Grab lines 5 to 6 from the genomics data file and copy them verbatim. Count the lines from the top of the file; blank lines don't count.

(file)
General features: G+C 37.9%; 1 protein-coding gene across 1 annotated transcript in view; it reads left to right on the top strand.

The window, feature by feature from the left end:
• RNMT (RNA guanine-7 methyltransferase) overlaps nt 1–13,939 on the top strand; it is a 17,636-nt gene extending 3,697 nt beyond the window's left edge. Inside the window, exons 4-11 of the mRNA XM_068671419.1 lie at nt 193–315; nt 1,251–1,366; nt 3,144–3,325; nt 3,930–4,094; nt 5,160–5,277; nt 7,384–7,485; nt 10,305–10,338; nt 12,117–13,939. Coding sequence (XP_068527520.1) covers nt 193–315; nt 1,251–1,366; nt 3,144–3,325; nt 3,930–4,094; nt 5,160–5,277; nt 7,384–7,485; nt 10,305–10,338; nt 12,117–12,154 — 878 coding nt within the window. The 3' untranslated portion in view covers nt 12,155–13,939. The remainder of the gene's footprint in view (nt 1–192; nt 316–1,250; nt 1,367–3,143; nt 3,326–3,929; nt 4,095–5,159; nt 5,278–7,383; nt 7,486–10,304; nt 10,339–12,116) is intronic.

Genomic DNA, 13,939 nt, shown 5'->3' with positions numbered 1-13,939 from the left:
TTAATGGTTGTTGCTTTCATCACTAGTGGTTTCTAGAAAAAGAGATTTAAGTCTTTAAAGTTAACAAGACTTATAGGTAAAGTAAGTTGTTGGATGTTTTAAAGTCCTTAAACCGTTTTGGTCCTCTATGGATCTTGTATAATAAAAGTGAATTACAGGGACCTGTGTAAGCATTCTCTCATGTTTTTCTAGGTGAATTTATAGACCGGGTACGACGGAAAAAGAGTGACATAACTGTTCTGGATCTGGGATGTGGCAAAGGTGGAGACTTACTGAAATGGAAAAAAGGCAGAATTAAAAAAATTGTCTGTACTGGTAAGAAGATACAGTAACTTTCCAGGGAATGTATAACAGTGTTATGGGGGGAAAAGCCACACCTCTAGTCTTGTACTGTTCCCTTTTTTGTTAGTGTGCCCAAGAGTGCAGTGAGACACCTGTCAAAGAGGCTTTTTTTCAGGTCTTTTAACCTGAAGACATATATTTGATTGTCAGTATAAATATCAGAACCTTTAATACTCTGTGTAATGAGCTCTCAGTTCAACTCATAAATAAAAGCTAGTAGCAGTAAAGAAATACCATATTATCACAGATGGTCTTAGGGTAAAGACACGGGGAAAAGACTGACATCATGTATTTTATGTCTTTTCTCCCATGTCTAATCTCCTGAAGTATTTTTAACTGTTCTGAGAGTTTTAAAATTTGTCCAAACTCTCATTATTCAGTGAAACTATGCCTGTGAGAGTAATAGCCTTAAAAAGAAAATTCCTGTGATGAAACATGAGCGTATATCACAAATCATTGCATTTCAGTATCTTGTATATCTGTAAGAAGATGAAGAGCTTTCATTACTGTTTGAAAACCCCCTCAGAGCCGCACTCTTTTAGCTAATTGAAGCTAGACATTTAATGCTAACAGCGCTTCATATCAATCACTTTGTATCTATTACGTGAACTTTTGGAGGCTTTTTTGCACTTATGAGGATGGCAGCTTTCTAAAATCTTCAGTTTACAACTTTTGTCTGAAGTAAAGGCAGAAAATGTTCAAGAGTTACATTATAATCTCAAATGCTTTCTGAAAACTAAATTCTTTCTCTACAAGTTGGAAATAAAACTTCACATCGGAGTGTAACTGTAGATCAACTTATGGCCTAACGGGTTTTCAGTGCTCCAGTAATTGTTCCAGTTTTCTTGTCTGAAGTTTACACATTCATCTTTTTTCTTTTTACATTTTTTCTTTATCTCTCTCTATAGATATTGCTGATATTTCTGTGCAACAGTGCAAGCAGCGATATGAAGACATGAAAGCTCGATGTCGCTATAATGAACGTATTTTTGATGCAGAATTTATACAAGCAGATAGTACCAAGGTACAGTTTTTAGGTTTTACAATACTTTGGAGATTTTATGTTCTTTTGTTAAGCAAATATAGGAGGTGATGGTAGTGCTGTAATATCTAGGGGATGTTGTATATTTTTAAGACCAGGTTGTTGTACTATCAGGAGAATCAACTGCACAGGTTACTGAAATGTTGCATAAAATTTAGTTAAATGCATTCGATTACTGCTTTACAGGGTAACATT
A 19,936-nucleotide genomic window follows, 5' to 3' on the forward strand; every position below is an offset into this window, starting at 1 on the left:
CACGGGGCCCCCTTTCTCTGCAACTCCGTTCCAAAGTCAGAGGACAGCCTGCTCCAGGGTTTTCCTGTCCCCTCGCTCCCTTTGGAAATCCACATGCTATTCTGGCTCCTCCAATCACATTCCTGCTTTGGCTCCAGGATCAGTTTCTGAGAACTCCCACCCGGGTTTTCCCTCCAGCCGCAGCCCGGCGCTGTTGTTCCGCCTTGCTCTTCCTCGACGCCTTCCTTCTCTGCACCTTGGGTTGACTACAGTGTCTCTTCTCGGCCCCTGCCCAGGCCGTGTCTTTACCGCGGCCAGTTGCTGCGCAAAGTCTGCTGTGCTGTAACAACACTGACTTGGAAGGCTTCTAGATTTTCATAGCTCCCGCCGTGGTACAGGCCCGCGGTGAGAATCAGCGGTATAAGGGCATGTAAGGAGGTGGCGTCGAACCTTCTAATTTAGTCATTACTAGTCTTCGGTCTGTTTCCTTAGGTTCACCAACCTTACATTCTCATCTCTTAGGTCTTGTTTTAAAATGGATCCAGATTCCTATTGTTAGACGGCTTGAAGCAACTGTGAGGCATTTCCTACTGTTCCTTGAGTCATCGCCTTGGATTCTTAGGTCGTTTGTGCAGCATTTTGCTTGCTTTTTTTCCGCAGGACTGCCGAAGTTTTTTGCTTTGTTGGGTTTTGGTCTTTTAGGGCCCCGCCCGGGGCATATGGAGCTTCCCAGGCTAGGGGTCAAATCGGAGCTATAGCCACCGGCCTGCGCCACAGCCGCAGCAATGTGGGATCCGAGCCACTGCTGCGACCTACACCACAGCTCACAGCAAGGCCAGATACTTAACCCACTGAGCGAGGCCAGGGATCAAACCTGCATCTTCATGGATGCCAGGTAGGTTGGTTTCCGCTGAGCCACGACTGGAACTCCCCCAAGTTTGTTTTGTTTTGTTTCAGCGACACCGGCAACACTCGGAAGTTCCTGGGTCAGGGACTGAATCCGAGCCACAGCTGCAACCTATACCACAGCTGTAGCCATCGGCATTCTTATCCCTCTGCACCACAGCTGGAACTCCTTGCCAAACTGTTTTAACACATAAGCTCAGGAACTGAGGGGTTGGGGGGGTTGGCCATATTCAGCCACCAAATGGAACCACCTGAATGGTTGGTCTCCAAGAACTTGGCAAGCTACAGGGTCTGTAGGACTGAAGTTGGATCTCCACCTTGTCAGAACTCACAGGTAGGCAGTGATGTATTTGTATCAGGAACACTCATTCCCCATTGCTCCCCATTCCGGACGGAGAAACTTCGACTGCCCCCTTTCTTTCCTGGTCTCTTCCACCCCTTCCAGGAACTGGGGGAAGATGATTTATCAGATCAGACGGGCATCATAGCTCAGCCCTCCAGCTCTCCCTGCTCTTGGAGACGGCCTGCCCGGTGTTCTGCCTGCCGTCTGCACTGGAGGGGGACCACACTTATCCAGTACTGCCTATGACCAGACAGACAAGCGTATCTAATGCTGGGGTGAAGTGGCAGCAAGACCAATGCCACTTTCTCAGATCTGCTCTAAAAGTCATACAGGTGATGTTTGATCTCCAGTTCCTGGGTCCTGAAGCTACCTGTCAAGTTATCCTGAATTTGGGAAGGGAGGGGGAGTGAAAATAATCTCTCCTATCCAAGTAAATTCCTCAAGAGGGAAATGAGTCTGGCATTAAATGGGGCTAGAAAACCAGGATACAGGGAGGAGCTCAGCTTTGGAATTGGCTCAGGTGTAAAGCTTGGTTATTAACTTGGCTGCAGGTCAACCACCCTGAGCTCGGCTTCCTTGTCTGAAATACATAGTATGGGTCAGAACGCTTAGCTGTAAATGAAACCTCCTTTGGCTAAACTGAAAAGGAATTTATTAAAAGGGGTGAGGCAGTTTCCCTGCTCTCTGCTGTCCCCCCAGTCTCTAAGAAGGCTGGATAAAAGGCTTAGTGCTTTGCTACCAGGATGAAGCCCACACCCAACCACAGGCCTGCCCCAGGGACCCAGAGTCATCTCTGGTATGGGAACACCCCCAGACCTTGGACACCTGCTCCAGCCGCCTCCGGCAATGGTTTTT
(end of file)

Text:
TTAATGGTTGTTGCTTTCATCACTAGTGGTTTCTAGAAAAAGAGATTTAAGTCTTTAAAGTTAACAAGACTTATAGGTAAAGTAAGTTGTTGGATGTTTTAAAGTCCTTAAACCGTTTTGGTCCTCTATGGATCTTGTATAATAAAAGTGAATTACAGGGACCTGTGTAAGCATTCTCTCATGTTTTTCTAGGTGAATTTATAGACCGGGTACGACGGAAAAAGAGTGACATAACTGTTCTGGATCTGGGATGTGGCAAAGGTGGAGACTTACTGAAATGGAAAAAAGGCAGAATTAAAAAAATTGTCTGTACTGGTAAGAAGATACAGTAACTTTCCAGGGAATGTATAACAGTGTTATGGGGGGAAAAGCCACACCTCTAGTCTTGTACTGTTCCCTTTTTTGTTAGTGTGCCCAAGAGTGCAGTGAGACACCTGTCAAAGAGGCTTTTTTTCAGGTCTTTTAACCTGAAGACATATATTTGATTGTCAGTATAAATATCAGAACCTTTAATACTCTGTGTAATGAGCTCTCAGTTCAACTCATAAATAAAAGCTAGTAGCAGTAAAGAAATACCATATTATCACAGATGGTCTTAGGGTAAAGACACGGGGAAAAGACTGACATCATGTATTTTATGTCTTTTCTCCCATGTCTAATCTCCTGAAGTATTTTTAACTGTTCTGAGAGTTTTAAAATTTGTCCAAACTCTCATTATTCAGTGAAACTATGCCTGTGAGAGTAATAGCCTTAAAAAGAAAATTCCTGTGATGAAACATGAGCGTATATCACAAATCATTGCATTTCAGTATCTTGTATATCTGTAAGAAGATGAAGAGCTTTCATTACTGTTTGAAAACCCCCTCAGAGCCGCACTCTTTTAGCTAATTGAAGCTAGACATTTAATGCTAACAGCGCTTCATATCAATCACTTTGTATCTATTACGTGAACTTTTGGAGGCTTTTTTGCACTTATGAGGATGGCAGCTTTCTAAAATCTTCAGTTTACAACTTTTGTCTGAAGTAAAGGCAGAAAATGTTCAAGAGTTACATTATAATCTCAAATGCTTTCTGAAAACTAAATTCTTTCTCTACAAGTTGGAAATAAAACTTCACATCGGAGTGTAACTGTAGATCAACTTATGGCCTAACGGGTTTTCAGTGCTCCAGTAATTGTTCCAGTTTTCTTGTCTGAAGTTTACACATTCATCTTTTTTCTTTTTACATTTTTTCTTTATCTCTCTCTATAGATATTGCTGATATTTCTGTGCAACAGTGCAAGCAGCGATATGAAGACATGAAAGCTCGATGTCGCTATAATGAACGTATTTTTGATGCAGAATTTATACAAGCAGATAGTACCAAGGTACAGTTTTTAGGTTTTACAATACTTTGGAGATTTTATGTTCTTTTGTTAAGCAAATATAGGAGGTGATGGTAGTGCTGTAATATCTAGGGGATGTTGTATATTTTTAAGACCAGGTTGTTGTACTATCAGGAGAATCAACTGCACAGGTTACTGAAATGTTGCATAAAATTTAGTTAAATGCATTCGATTACTGCTTTACAGGGTAACATT
A 19,936-nucleotide genomic window follows, 5' to 3' on the forward strand; every position below is an offset into this window, starting at 1 on the left: